Methods You Can Use To Get A
Credit Line Increase

Earning a credit line increase on your credit card account can be rewarding. It can come in handy if you normally max out your current credit line and pay it in full every month, or even if you carry a balance on your account every month. Here you can learn some methods to use in order to get an increase on your credit card and some reasons you may be declined for an increase.


Requesting An Increase

The first method you can use to get an increase in your credit line on your credit card is simply contacting your credit card customer service center and requesting one. Many people are not aware that they can simply call and ask. When you do call your credit card company, it's possible that you may qualify for an automatic increase. An automatic increase does not require any additional information, or review, in order to grant your increase request. Unfortunately, automatic increases may not be an amount that satisfies you. Some people expect their credit line to double or even triple.

Many factors are taken into consideration by the credit card issuer when you request an increase. These factors include the following items.
  • Your annual household income.
  • Your payment history on the credit card.
  • Your current balance in relation to your current credit line.
  • Your recent payment amounts in relation to your balance.
  • The balances of all other debts that you have shown on your credit report.
  • The total amounts of available credit from all other credit accounts as shown on your credit report.
  • The number of recent inquiries on your credit bureau report.

When you call to request an increase in your credit line, if it does not qualify for an automatic increase or the automatic increase amount is not enough, you may be able to have an additional review completed. This additional review sometimes will require information such as pulling a copy of your credit bureau report and even sometimes bank references. The additional review process may be completed in about one business day, or in the case of an emergency, some credit card issuers can have it completed in four hours or less. You would be required to call customer service back after the appropriate timeframe in order to receive your answer. Otherwise, a letter is sent out to you with the answer either way.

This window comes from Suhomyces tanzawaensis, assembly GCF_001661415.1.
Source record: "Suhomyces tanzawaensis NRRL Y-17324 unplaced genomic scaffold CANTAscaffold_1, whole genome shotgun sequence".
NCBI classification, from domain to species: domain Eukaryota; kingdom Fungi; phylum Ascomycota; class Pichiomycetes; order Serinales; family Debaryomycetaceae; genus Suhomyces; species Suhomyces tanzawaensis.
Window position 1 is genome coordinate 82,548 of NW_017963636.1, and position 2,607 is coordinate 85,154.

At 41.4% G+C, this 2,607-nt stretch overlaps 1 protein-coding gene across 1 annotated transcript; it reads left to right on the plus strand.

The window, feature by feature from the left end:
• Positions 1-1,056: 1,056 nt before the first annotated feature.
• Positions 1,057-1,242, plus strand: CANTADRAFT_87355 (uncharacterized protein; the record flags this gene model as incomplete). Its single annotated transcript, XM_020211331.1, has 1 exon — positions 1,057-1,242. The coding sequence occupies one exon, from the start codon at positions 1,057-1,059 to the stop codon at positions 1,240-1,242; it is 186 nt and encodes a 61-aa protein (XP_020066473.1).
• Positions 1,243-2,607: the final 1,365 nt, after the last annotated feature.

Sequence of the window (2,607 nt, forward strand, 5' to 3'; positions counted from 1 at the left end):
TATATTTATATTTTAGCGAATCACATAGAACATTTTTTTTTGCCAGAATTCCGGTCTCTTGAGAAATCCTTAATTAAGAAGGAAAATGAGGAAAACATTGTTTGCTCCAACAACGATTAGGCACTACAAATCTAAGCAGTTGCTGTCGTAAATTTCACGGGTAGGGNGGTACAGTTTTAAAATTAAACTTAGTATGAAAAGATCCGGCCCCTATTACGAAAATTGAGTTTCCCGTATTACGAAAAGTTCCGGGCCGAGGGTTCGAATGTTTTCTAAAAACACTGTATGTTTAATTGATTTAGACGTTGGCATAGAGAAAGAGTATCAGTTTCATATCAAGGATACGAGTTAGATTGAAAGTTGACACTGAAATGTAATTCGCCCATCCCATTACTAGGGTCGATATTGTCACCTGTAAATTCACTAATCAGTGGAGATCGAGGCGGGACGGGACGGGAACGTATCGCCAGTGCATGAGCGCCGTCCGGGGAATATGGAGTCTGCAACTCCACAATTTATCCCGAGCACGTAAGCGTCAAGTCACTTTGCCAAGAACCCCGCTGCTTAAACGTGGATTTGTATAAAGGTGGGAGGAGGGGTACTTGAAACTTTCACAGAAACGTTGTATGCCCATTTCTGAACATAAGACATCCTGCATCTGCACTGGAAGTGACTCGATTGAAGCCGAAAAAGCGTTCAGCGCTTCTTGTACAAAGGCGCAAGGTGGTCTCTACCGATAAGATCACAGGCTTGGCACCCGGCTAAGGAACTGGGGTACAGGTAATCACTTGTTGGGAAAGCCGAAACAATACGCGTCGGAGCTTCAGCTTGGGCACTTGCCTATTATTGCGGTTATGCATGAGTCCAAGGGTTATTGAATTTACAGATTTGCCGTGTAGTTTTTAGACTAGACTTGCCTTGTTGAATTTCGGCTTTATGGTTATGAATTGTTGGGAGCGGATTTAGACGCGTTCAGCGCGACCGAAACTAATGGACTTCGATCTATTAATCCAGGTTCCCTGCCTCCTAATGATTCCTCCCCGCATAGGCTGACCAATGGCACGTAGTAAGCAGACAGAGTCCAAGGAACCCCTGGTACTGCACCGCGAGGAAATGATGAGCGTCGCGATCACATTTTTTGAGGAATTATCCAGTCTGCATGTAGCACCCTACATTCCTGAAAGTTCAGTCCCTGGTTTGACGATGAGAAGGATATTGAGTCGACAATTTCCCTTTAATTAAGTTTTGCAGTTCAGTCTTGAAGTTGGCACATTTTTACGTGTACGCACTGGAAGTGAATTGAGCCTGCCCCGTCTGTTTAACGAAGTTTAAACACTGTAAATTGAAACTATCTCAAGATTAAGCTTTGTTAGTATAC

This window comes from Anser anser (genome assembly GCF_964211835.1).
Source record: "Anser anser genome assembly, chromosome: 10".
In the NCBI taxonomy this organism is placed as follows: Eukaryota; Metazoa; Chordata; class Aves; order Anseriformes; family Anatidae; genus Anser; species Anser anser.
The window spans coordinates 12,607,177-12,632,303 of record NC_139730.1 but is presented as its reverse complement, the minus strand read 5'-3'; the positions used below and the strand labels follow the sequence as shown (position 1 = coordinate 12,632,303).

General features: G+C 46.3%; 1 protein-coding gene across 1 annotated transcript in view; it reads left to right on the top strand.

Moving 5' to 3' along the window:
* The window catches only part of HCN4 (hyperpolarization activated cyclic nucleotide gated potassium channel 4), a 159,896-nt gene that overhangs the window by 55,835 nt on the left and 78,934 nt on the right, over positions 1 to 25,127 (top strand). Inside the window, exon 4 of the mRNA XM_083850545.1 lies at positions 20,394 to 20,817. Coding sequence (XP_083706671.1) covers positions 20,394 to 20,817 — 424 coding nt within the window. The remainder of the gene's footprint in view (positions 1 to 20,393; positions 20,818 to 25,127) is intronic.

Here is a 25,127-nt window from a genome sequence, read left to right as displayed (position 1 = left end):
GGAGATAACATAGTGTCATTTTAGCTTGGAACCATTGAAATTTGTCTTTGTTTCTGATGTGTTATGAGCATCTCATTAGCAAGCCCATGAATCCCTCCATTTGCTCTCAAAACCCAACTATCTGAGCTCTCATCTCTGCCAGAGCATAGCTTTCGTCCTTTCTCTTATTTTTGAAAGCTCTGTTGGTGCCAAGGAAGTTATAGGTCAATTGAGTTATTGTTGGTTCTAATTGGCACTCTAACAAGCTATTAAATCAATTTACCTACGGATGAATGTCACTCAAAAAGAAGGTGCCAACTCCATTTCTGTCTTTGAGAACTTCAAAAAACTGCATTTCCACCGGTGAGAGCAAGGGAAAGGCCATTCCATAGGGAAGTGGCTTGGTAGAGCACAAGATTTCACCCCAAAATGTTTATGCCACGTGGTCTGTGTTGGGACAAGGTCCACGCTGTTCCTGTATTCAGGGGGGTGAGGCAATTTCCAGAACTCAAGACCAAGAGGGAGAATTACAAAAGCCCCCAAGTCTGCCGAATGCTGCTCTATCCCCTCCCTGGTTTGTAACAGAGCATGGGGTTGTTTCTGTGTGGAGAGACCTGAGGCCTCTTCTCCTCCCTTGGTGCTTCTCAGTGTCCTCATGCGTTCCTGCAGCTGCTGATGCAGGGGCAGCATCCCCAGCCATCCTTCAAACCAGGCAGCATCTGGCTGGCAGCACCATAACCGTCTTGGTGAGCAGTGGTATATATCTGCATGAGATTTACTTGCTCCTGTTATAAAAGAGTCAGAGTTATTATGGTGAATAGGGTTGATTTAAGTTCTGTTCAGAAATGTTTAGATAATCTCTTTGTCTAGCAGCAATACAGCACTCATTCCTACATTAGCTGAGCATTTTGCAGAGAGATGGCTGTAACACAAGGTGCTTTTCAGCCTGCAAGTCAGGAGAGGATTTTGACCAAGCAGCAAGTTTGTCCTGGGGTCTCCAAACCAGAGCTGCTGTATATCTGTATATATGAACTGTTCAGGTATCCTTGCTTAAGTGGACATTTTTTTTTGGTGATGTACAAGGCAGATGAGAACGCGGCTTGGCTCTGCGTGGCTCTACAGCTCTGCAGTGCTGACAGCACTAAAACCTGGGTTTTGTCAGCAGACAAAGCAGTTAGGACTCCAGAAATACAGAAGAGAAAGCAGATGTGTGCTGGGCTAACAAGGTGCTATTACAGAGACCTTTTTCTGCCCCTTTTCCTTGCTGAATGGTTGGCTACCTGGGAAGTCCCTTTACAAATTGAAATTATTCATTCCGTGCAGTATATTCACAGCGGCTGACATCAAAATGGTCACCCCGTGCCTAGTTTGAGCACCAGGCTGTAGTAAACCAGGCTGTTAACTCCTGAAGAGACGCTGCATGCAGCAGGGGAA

The other method of obtaining a credit line increase is simple. If you pay your account off in full each month, do not have an exorbitant amount of debt shown on your credit report, and do not have any late payments or go over your credit line, your credit card issuer may give you an automatic credit line increase without you even asking. On my Orchard Bank Platinum MasterCard®, I have followed these exact procedures. My credit line started out at $500 and in approximately 8 months, it was automatically increased to $700, without me asking. Not a huge amount, but for only being discharged from bankruptcy for a year, it's a good start.

Reasons For Decline

There are many reasons your account may not be eligible for a credit line increase. One of the most prominent reasons for a declined credit line increase request is what's called a low payment to balance ratio. Basically this means that you are either just paying your minimum payment or slightly over your minimum due each month. A higher credit line would require higher minimum payments, if the full credit line is utilized. Just paying your current minimum due does not show the credit card issuer that you can support a higher credit line.

Some additional reasons you may be declined for a credit line increase include the following.
  • Your account is over the current credit line.
  • You've had late payments on your account in the last year.
  • Your account is currently past due.
  • You've had late payments on other credit accounts in the last year.
  • Your reported annual household income may not be enough to support the total amount of credit lines shown on your credit report.
  • You've had returned checks on your account in the past.
These are just a few of the reasons you may be declined for a credit line increase. There are still many other reasons that are less common.

Final Words

Here are some final words I have about requesting a credit line increase. It's in your best interest not to ask for a credit line increase except only every six months. Asking for an increase, especially if there is additional review involved, puts an inquiry on your credit report. This can impact your credit score and affect your ability to obtain new credit accounts and increases in the future.

Finally, now that you know what it takes to request an increase, work towards the goal of receiving automatic increases by your credit card issuer, without asking. Just pay off your account in full each month, don't pay late, and don't go over your credit line. These simple steps will help improve your credit and give you the credit that you may need in the future.


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